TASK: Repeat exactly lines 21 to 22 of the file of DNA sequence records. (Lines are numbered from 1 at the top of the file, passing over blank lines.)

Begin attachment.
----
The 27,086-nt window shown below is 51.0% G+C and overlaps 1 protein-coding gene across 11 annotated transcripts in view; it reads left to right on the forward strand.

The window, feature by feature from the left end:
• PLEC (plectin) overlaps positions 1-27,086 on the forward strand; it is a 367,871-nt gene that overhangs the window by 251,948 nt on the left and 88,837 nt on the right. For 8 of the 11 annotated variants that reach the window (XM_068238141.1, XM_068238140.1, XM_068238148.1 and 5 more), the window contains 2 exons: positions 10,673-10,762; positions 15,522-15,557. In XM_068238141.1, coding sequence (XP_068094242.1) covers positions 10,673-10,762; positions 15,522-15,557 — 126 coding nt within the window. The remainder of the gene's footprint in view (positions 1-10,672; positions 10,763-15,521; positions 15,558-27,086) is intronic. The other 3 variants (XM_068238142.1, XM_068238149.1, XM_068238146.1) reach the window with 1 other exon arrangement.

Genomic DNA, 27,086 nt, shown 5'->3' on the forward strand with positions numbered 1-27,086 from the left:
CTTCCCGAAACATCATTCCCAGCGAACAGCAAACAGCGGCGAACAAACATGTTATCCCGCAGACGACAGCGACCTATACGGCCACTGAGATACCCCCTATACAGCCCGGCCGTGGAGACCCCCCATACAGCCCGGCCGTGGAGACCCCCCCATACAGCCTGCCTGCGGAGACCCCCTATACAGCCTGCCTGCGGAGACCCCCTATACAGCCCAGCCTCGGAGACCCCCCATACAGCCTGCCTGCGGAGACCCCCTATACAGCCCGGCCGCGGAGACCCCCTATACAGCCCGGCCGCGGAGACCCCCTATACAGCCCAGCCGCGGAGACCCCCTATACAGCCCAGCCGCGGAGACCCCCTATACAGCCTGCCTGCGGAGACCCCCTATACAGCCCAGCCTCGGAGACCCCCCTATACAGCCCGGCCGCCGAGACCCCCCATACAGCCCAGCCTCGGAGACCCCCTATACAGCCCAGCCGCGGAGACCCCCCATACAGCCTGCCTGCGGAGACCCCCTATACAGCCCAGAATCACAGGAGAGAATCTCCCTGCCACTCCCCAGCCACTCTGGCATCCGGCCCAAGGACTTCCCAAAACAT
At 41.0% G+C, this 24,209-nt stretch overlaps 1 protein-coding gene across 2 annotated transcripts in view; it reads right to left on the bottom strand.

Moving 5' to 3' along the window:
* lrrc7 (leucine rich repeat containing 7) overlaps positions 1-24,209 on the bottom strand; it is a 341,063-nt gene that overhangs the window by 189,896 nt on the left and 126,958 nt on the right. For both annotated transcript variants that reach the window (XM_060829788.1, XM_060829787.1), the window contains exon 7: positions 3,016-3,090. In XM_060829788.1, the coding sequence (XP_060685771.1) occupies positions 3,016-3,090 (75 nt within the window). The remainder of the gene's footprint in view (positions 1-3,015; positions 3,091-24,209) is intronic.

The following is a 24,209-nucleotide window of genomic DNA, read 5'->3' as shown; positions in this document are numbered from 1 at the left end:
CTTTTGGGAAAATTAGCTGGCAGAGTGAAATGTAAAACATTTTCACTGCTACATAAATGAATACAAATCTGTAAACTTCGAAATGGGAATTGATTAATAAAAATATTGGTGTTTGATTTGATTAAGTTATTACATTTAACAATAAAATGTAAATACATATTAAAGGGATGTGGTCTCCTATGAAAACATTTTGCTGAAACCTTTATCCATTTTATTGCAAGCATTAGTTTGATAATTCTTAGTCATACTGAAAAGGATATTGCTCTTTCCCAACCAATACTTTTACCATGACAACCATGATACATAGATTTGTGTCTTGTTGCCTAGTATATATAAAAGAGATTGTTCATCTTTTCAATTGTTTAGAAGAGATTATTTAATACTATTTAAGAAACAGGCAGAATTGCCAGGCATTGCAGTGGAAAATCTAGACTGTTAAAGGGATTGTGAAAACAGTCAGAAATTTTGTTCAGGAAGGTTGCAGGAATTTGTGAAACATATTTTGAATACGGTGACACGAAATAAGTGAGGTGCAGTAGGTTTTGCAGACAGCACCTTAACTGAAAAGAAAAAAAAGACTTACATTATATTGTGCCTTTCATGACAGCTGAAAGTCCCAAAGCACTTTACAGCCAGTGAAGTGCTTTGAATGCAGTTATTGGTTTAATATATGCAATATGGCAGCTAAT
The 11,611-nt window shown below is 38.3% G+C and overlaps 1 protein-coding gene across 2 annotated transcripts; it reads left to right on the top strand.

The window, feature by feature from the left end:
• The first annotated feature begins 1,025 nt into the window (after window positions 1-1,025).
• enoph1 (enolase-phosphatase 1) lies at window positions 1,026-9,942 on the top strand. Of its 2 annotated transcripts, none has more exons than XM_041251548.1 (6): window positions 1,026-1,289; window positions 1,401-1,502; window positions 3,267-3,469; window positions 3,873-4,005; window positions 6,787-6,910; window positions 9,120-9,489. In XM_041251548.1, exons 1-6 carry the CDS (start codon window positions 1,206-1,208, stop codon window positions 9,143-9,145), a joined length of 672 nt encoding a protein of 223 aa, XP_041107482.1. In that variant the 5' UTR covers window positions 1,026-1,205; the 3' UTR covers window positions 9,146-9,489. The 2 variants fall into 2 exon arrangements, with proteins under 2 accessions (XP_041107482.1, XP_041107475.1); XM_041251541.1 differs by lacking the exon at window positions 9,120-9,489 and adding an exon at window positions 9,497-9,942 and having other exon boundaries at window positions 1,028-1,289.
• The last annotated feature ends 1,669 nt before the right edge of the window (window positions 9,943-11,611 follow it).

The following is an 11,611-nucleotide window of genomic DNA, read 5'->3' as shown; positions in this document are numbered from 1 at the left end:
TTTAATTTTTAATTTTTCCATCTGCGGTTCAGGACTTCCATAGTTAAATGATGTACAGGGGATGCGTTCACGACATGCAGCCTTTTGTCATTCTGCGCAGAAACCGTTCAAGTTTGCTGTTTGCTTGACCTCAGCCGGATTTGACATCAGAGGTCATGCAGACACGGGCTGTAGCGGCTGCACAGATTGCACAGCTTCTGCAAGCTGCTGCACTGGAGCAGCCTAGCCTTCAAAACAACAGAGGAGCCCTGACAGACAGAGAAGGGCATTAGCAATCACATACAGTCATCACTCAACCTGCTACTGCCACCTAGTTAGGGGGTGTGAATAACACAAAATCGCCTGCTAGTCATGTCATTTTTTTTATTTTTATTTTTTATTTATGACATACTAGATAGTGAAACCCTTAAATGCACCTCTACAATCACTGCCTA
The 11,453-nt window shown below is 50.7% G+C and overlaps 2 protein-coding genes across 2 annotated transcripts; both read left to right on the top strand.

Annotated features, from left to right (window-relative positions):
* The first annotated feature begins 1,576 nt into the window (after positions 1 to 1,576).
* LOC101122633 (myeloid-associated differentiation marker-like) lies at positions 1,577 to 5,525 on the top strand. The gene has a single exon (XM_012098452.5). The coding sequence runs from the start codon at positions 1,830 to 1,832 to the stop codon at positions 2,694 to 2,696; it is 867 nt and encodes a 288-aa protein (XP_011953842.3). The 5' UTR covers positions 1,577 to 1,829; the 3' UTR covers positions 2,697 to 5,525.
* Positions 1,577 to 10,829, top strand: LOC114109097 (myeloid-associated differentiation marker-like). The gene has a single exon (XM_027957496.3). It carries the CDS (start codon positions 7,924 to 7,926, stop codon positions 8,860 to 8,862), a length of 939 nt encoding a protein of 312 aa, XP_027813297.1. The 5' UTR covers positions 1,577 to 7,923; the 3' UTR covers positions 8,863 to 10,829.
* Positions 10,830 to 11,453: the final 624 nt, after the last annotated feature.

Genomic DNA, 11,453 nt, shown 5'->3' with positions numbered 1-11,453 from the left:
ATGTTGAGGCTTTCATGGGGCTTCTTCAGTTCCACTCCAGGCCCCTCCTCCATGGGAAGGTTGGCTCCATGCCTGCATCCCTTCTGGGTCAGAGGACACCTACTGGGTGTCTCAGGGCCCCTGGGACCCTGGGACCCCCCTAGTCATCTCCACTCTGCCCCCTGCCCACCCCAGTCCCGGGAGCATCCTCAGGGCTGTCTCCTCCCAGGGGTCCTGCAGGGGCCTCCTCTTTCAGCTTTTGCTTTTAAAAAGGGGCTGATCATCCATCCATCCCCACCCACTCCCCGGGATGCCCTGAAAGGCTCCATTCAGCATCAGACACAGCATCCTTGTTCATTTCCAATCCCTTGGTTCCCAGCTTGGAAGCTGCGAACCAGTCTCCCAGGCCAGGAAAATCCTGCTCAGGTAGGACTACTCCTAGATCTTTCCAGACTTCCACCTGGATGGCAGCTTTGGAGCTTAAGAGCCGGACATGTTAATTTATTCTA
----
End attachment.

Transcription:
* LOC101122633 (myeloid-associated differentiation marker-like) lies at positions 1,577 to 5,525 on the top strand. The gene has a single exon (XM_012098452.5). The coding sequence runs from the start codon at positions 1,830 to 1,832 to the stop codon at positions 2,694 to 2,696; it is 867 nt and encodes a 288-aa protein (XP_011953842.3). The 5' UTR covers positions 1,577 to 1,829; the 3' UTR covers positions 2,697 to 5,525.
* Positions 1,577 to 10,829, top strand: LOC114109097 (myeloid-associated differentiation marker-like). The gene has a single exon (XM_027957496.3). It carries the CDS (start codon positions 7,924 to 7,926, stop codon positions 8,860 to 8,862), a length of 939 nt encoding a protein of 312 aa, XP_027813297.1. The 5' UTR covers positions 1,577 to 7,923; the 3' UTR covers positions 8,863 to 10,829.